- Jul 2021
Do I need Planning Permission for a shed?
Planning permission is not always required for sheds, but sometimes it may be needed. It is very important to check that your shed does not need planning permission to avoid breaking laws. This article aims to guide you on what you need to know. You can also check out the Planning Portal’s guides on planning permission for further information.
You are responsible for making sure anything you put up meets relevant planning rules and building regulations. If you don’t abide by the rules you could risk being forced to remove your shed or outbuilding. You should always discuss your intentions with the relevant local planning authority and building control services before starting work. Find your local planning department here.
Outbuildings have been covered by permitted development rights since 2008, meaning that you are granted automatic planning permission if you abide by certain rules. Rules governing outbuildings apply to sheds, playhouses, greenhouses and garages as well as other ancillary garden buildings such as swimming pools, ponds, sauna cabins, kennels, enclosures (including tennis courts) and many other kinds of structure for a purpose incidental to the enjoyment of the dwelling house.
- No outbuilding on land forward of a wall forming the principal elevation.
- Outbuildings and garages to be single storey with maximum eaves height of 2.5 metres and maximum overall height of four metres with a dual pitched roof or three metres for any other roof.
- Maximum height of 2.5 metres in the case of a building, enclosure or container within two metres of a boundary of the curtilage of the dwellinghouse.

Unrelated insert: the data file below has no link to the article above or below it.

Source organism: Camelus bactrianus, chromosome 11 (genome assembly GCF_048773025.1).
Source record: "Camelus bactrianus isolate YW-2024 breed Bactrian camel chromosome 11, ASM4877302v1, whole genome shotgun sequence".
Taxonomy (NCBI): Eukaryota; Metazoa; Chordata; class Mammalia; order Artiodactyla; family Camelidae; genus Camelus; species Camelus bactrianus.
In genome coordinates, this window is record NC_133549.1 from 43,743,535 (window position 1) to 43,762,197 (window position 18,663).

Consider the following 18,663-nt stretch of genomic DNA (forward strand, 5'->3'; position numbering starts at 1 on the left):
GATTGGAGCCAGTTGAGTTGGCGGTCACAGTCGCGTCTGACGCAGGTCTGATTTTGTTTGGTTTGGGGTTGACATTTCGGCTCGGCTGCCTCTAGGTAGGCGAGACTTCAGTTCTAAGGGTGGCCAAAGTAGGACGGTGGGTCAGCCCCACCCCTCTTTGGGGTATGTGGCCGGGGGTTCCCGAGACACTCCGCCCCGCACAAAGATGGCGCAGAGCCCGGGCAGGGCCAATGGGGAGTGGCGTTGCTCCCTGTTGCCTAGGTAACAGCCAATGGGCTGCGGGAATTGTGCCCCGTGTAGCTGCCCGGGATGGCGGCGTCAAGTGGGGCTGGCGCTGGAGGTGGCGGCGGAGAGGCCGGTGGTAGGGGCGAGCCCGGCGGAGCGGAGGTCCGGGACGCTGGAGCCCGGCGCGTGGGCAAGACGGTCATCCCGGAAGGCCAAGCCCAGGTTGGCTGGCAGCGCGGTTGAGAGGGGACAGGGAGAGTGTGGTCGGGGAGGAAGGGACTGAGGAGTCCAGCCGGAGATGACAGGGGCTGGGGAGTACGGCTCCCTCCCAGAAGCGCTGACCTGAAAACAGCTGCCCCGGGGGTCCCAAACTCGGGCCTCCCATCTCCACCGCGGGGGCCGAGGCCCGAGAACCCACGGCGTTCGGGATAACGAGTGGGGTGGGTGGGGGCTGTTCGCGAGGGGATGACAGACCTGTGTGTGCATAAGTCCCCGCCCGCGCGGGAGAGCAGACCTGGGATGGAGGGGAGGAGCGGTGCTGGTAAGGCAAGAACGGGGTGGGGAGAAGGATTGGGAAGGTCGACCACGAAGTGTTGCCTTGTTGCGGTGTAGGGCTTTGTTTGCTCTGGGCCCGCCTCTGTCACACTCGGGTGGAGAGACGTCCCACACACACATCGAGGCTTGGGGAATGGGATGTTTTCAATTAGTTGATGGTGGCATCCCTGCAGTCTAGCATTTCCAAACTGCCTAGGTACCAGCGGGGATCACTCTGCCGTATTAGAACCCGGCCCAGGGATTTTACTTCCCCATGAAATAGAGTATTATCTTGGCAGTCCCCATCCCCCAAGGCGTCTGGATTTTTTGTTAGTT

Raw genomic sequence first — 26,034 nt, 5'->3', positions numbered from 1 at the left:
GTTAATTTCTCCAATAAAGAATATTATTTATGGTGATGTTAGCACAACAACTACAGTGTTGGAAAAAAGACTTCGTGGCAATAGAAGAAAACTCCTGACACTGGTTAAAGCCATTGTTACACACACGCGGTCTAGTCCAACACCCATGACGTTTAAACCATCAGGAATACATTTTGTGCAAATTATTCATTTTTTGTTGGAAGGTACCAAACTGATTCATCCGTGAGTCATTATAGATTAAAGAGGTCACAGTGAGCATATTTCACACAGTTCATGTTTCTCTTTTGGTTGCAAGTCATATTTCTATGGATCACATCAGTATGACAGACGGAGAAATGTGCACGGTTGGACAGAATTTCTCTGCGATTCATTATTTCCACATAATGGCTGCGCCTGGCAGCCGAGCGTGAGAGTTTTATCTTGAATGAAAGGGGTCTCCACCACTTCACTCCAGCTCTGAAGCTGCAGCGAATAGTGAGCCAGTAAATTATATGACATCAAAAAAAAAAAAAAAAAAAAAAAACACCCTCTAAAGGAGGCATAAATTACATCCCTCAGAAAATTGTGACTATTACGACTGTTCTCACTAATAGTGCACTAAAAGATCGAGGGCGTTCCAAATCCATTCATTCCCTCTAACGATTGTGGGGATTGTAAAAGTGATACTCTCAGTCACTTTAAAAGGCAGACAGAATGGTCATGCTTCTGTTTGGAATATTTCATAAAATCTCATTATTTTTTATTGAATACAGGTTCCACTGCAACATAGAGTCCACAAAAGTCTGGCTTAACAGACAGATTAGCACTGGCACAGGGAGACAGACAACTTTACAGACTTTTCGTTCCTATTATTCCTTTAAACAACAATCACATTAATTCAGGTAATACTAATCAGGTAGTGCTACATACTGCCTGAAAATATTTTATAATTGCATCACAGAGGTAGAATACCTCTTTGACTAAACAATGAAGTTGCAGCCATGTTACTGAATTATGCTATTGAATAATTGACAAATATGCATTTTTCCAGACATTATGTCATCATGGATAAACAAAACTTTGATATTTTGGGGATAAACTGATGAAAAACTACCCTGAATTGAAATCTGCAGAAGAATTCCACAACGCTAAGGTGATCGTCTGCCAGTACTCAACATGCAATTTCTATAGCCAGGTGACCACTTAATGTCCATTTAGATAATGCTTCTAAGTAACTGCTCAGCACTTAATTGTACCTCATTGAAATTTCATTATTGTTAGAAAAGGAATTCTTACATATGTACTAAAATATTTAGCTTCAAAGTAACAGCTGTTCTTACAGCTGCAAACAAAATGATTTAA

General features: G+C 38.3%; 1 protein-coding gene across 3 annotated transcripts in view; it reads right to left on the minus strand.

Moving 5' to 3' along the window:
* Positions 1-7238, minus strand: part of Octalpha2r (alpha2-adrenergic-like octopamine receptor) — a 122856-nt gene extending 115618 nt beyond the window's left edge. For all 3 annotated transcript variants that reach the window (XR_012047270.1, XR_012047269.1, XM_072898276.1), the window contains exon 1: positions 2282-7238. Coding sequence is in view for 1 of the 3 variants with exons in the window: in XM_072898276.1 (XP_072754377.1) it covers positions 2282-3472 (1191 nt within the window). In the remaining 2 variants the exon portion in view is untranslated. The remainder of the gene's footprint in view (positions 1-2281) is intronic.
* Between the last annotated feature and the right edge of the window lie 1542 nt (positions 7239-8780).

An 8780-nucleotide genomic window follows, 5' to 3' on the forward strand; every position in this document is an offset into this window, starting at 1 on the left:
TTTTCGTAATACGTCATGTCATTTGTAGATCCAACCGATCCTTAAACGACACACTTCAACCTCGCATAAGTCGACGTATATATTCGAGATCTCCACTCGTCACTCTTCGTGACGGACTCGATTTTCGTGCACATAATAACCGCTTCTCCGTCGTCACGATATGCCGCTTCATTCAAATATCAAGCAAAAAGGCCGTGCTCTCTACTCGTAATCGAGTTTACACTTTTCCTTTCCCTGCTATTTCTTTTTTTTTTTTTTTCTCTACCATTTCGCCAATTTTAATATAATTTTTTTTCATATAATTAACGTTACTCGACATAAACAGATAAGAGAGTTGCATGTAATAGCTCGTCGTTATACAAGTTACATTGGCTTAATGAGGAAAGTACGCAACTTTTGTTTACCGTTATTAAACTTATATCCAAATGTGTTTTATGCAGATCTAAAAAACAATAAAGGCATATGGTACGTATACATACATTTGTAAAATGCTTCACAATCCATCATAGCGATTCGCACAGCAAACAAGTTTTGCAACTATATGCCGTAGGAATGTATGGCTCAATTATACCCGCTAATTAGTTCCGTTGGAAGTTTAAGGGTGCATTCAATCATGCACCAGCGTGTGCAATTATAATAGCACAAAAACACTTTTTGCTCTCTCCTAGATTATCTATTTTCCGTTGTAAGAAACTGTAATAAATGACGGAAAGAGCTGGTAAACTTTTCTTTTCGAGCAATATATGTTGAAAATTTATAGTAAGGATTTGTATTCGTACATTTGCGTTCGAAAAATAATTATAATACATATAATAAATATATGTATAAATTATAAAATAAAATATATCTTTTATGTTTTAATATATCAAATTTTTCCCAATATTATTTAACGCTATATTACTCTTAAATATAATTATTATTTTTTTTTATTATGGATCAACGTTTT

- No verandas, balconies or raised platforms (a platform must not exceed 0.3 metres in height)
- No more than half the area of land around the "original house"* would be covered by additions or other buildings.
- In National Parks, the Broads, Areas of Outstanding Natural Beauty and World Heritage Sites the maximum area to be covered by buildings, enclosures, containers and pools more than 20 metres from the house to be limited to 10 square metres.
- On designated land* buildings, enclosures, containers and pools at the side of properties will require planning permission.
- Within the curtilage of listed buildings any outbuilding will require planning permission.
The term "original house" means the house as it was first built or as it stood on 1 July 1948 (if it was built before that date). Although you may not have built an extension to the house, a previous owner may have done so.
Designated land includes national parks and the Broads, Areas of Outstanding Natural Beauty, conservation areas and World Heritage Sites.
Please note: The permitted development allowances described here apply to houses and not to:
- Flats and maisonettes (view our guidance on flats and maisonettes)
- Converted houses or houses created through the ‘permitted development’ rights for:
- ‘Changes of use’ (Schedule 2, Part 3, Classes M; N; P; PA and Q) (as detailed in our change of use section).
- ‘New Dwellinghouses’ (Schedule 2, Part 20)
- Other buildings
- Areas where there may be a planning condition, Article 4 Direction or other restriction that limits permitted development rights.
PAVS helps local planning authorities to successfully handle their increased workload, clear application backlogs and meet service level commitments by validating all types of electronic and paper planning applications.
“We treat the service as an extension to our own validation team and it provides us with greater resilience especially during busy periods. The staff are very approachable, and we have been pleased with the service that has been provided to date.” - Nicola Spencer, Arun District Council